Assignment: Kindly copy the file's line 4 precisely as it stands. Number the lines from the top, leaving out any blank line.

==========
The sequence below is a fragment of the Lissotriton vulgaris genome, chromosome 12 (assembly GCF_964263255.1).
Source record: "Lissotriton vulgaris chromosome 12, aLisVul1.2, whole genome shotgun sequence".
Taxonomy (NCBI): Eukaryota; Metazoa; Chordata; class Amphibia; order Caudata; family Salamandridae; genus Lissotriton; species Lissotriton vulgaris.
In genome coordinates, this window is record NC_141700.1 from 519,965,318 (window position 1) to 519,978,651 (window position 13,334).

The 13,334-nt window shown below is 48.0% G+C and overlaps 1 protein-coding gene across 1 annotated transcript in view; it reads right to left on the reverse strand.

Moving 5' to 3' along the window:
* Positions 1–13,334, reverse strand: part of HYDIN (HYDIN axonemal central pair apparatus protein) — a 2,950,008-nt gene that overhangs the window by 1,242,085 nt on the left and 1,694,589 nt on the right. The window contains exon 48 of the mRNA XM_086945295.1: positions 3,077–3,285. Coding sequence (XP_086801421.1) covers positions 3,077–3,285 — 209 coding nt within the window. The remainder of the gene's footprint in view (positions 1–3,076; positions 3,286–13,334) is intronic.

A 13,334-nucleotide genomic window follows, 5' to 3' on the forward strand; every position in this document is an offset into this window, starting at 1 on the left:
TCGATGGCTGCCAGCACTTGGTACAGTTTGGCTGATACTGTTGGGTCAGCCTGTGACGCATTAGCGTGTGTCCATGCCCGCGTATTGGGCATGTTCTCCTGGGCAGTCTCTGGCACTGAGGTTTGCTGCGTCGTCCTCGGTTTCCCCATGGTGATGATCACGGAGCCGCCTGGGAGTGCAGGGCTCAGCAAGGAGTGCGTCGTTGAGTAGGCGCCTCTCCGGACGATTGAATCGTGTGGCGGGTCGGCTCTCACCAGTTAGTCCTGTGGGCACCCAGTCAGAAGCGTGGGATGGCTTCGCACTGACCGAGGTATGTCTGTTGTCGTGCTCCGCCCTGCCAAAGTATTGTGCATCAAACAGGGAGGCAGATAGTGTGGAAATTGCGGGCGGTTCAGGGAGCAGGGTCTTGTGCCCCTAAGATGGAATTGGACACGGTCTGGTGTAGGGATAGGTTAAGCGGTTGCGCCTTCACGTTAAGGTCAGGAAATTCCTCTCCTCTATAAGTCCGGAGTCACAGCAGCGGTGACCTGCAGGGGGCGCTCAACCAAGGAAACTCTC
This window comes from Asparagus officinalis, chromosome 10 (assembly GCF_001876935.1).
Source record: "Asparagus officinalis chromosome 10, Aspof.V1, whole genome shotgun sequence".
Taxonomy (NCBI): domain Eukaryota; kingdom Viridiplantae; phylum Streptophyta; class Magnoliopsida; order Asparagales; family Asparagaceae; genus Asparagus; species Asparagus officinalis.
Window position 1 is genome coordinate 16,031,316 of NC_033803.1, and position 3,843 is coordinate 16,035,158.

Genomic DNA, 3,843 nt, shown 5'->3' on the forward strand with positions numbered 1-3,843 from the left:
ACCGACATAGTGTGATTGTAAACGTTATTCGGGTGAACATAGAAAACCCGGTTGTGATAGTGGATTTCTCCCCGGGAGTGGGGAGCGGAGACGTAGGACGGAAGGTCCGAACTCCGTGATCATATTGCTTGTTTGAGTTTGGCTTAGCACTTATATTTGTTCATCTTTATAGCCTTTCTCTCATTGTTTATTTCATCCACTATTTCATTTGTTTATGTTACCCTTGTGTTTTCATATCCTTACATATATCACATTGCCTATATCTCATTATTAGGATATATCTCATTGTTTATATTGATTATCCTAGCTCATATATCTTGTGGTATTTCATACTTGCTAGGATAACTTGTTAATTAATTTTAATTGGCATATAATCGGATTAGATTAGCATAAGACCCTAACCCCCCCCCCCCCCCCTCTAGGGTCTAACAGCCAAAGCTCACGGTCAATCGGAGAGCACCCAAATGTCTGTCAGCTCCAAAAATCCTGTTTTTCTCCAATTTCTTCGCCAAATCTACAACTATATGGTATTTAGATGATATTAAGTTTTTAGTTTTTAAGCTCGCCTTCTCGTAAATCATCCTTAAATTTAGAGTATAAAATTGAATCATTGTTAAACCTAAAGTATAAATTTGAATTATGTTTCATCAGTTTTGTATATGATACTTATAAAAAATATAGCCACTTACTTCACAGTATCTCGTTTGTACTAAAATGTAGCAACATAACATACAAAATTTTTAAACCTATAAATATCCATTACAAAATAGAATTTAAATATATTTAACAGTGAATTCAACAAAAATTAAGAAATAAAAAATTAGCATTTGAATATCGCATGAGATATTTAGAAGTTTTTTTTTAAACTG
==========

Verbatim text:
In genome coordinates, this window is record NC_141700.1 from 519,965,318 (window position 1) to 519,978,651 (window position 13,334).